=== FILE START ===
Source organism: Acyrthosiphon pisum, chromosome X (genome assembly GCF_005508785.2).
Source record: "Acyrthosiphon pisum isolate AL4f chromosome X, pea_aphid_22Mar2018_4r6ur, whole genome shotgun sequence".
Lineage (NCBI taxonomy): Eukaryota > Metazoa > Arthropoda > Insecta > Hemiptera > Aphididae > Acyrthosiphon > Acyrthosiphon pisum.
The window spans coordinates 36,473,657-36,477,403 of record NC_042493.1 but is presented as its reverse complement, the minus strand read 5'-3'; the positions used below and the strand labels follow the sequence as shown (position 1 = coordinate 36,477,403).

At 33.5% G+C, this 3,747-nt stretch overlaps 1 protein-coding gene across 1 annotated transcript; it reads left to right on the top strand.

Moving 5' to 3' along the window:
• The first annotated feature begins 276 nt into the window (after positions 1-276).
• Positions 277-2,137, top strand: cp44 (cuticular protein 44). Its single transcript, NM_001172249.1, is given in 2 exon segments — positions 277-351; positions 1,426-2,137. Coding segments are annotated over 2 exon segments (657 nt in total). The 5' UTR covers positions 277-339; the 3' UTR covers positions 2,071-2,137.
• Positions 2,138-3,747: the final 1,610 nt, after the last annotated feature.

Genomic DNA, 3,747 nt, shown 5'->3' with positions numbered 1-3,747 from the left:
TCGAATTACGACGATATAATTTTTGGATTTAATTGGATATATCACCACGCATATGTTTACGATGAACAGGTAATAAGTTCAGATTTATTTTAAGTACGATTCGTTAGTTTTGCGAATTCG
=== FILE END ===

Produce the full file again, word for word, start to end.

Source organism: Acyrthosiphon pisum, chromosome X (genome assembly GCF_005508785.2).
Source record: "Acyrthosiphon pisum isolate AL4f chromosome X, pea_aphid_22Mar2018_4r6ur, whole genome shotgun sequence".
Lineage (NCBI taxonomy): Eukaryota > Metazoa > Arthropoda > Insecta > Hemiptera > Aphididae > Acyrthosiphon > Acyrthosiphon pisum.
The window spans coordinates 36,473,657-36,477,403 of record NC_042493.1 but is presented as its reverse complement, the minus strand read 5'-3'; the positions used below and the strand labels follow the sequence as shown (position 1 = coordinate 36,477,403).

At 33.5% G+C, this 3,747-nt stretch overlaps 1 protein-coding gene across 1 annotated transcript; it reads left to right on the top strand.

Moving 5' to 3' along the window:
• The first annotated feature begins 276 nt into the window (after positions 1-276).
• Positions 277-2,137, top strand: cp44 (cuticular protein 44). Its single transcript, NM_001172249.1, is given in 2 exon segments — positions 277-351; positions 1,426-2,137. Coding segments are annotated over 2 exon segments (657 nt in total). The 5' UTR covers positions 277-339; the 3' UTR covers positions 2,071-2,137.
• Positions 2,138-3,747: the final 1,610 nt, after the last annotated feature.

Genomic DNA, 3,747 nt, shown 5'->3' with positions numbered 1-3,747 from the left:
TCGAATTACGACGATATAATTTTTGGATTTAATTGGATATATCACCACGCATATGTTTACGATGAACAGGTAATAAGTTCAGATTTATTTTAAGTACGATTCGTTAGTTTTGCGAATTCG